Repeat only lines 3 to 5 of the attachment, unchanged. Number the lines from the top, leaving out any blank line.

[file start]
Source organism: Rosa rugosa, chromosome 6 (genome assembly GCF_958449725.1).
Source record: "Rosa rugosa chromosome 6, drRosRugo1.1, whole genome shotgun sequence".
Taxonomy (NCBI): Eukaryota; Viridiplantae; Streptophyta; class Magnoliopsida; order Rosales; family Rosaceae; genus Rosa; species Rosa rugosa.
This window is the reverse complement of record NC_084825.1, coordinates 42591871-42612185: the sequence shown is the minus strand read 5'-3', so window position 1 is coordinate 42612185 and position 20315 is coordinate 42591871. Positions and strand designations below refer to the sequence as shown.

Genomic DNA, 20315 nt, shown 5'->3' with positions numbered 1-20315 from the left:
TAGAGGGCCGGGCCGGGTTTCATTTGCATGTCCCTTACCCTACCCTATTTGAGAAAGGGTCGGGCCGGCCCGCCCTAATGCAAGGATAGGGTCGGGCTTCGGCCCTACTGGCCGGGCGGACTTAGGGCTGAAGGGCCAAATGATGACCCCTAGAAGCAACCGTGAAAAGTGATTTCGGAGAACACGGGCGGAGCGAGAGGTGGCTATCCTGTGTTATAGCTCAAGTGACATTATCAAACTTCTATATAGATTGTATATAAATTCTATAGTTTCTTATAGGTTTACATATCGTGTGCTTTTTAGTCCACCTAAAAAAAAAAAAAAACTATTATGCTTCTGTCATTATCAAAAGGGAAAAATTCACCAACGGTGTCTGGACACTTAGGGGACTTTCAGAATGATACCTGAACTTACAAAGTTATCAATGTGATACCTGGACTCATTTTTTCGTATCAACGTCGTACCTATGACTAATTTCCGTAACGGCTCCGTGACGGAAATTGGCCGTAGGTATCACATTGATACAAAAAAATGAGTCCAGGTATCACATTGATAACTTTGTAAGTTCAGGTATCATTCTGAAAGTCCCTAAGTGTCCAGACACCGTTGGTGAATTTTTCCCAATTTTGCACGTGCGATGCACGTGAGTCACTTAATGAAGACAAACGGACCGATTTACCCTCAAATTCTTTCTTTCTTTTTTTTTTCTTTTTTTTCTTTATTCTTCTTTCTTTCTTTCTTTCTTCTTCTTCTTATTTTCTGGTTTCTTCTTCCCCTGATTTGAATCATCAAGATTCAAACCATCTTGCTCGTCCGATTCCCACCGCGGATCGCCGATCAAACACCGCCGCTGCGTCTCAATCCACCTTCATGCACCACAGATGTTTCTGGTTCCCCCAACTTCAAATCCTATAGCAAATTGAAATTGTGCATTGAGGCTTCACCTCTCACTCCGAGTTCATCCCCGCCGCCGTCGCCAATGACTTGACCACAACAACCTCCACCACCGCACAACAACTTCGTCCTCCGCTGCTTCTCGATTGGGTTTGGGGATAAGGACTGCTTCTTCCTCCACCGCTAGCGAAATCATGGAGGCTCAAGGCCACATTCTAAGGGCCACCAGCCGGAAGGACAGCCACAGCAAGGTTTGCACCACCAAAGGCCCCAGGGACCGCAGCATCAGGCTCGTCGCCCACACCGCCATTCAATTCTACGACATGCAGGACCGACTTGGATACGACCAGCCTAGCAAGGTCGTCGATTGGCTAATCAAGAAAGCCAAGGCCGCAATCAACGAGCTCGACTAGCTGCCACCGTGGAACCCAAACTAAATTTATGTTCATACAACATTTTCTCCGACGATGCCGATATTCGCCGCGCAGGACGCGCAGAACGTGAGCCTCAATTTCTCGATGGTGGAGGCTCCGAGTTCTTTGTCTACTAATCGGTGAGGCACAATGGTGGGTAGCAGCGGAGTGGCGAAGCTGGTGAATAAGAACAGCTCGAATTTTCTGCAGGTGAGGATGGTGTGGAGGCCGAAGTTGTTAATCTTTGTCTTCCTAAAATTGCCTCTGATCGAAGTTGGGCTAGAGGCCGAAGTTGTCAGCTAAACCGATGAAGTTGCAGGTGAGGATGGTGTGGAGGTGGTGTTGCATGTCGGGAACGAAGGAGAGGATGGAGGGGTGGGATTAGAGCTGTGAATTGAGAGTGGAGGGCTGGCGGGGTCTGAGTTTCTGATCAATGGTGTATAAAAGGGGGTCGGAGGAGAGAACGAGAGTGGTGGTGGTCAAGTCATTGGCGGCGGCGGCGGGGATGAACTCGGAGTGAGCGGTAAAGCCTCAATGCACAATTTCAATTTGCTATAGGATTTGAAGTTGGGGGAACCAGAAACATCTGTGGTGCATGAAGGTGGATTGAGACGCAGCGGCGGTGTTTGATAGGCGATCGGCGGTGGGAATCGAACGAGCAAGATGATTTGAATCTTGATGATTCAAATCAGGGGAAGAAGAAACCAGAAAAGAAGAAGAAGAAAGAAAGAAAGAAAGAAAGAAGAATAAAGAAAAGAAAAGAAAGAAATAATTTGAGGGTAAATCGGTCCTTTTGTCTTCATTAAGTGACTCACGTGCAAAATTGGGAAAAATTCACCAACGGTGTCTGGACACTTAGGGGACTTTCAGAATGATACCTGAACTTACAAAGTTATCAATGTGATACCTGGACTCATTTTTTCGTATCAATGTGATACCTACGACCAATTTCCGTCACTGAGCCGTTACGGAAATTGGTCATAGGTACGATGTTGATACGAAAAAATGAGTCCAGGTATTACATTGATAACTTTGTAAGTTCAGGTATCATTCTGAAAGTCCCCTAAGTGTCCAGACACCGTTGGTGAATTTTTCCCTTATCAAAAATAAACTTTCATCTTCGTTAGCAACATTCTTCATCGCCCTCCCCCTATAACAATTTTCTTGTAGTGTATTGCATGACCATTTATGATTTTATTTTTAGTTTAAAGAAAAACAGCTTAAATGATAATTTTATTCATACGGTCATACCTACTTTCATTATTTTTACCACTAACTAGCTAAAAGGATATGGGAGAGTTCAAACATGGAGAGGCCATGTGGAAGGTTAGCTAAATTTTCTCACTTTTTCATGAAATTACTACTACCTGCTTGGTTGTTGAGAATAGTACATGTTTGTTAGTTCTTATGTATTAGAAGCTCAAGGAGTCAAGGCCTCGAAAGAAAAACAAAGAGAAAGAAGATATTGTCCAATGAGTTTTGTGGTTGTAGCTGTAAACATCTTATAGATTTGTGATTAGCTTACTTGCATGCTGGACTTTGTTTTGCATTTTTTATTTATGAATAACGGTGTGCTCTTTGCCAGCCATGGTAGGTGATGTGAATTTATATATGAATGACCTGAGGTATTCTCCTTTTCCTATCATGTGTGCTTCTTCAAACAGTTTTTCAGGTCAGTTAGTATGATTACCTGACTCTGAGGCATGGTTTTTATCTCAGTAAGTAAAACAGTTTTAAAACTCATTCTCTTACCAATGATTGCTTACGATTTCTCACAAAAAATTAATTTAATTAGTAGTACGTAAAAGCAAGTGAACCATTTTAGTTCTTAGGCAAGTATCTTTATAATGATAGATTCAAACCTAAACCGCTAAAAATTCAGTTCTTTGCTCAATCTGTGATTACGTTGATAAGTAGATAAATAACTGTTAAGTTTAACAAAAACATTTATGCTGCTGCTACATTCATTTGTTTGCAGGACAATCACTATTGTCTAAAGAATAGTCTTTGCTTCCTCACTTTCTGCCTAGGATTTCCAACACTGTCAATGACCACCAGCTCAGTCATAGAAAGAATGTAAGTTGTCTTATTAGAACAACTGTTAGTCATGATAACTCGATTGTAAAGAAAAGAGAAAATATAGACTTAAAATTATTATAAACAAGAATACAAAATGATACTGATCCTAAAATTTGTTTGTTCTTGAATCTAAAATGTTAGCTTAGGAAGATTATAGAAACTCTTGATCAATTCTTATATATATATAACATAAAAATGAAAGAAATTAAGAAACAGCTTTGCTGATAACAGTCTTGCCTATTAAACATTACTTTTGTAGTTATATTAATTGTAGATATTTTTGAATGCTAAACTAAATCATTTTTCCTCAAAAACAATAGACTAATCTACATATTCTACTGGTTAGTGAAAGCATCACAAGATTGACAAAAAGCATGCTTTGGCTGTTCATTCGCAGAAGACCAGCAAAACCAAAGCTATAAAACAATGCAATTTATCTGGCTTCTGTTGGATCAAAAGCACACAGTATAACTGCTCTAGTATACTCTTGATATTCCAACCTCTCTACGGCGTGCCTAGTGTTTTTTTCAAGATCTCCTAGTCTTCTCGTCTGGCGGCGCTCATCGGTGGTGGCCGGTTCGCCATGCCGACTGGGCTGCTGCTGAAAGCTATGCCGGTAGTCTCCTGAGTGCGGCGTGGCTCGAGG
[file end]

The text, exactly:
Taxonomy (NCBI): Eukaryota; Viridiplantae; Streptophyta; class Magnoliopsida; order Rosales; family Rosaceae; genus Rosa; species Rosa rugosa.
This window is the reverse complement of record NC_084825.1, coordinates 42591871-42612185: the sequence shown is the minus strand read 5'-3', so window position 1 is coordinate 42612185 and position 20315 is coordinate 42591871. Positions and strand designations below refer to the sequence as shown.

Genomic DNA, 20315 nt, shown 5'->3' with positions numbered 1-20315 from the left: